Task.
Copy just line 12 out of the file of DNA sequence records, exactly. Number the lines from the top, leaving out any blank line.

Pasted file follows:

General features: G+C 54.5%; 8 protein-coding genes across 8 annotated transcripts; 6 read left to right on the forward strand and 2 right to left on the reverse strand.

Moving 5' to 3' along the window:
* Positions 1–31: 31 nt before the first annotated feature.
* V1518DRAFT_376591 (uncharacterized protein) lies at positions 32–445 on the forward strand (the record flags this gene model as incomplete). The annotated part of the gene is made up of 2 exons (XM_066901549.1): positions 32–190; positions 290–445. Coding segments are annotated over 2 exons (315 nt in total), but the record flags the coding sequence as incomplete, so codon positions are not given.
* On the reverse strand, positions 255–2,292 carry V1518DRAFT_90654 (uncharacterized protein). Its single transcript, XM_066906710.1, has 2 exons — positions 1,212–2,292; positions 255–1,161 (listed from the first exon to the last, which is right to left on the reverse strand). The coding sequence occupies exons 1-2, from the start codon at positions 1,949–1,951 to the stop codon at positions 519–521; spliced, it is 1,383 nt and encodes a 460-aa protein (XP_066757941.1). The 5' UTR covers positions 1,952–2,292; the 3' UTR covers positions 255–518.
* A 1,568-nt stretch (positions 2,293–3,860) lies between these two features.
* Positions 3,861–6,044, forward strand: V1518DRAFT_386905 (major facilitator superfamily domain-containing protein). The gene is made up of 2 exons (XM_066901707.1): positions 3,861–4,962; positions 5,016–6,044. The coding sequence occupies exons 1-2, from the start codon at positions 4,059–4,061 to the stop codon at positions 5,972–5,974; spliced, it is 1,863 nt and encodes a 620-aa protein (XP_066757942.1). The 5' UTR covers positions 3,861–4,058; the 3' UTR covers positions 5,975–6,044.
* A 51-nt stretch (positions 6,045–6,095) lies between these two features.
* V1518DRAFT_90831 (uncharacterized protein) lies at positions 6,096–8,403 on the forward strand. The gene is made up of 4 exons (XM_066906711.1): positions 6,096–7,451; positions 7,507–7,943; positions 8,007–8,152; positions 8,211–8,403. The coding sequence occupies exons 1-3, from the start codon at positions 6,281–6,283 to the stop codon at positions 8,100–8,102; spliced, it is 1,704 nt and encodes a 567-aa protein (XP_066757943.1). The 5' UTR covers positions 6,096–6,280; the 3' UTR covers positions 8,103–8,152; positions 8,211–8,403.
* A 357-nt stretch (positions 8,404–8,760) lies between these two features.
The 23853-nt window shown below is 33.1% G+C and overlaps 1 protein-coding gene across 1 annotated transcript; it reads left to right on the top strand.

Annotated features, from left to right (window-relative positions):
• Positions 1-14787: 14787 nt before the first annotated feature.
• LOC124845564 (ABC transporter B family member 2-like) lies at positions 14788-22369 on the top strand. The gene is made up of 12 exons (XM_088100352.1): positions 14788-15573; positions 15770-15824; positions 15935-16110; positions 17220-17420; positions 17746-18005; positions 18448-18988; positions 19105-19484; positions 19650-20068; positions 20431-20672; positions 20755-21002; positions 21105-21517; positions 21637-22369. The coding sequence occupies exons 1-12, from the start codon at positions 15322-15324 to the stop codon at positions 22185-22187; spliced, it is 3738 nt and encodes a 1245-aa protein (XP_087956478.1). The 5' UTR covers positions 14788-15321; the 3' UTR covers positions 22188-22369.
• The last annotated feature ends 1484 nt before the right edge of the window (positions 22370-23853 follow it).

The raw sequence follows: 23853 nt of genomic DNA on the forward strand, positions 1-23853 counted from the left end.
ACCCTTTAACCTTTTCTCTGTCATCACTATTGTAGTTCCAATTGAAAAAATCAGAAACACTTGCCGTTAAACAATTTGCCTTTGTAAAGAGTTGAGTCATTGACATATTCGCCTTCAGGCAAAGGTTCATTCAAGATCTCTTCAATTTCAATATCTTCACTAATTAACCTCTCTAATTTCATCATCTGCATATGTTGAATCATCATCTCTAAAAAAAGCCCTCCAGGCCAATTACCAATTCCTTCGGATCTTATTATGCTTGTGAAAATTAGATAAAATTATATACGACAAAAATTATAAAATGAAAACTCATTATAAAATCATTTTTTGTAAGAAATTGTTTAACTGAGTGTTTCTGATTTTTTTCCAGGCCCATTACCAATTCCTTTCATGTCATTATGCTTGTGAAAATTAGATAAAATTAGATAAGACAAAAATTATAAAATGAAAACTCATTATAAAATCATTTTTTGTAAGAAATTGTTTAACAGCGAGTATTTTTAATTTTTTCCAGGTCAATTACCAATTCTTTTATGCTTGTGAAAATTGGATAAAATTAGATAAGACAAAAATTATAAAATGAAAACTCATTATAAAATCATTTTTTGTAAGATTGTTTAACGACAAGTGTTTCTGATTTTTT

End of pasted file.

Annotated features, from left to right (window-relative positions):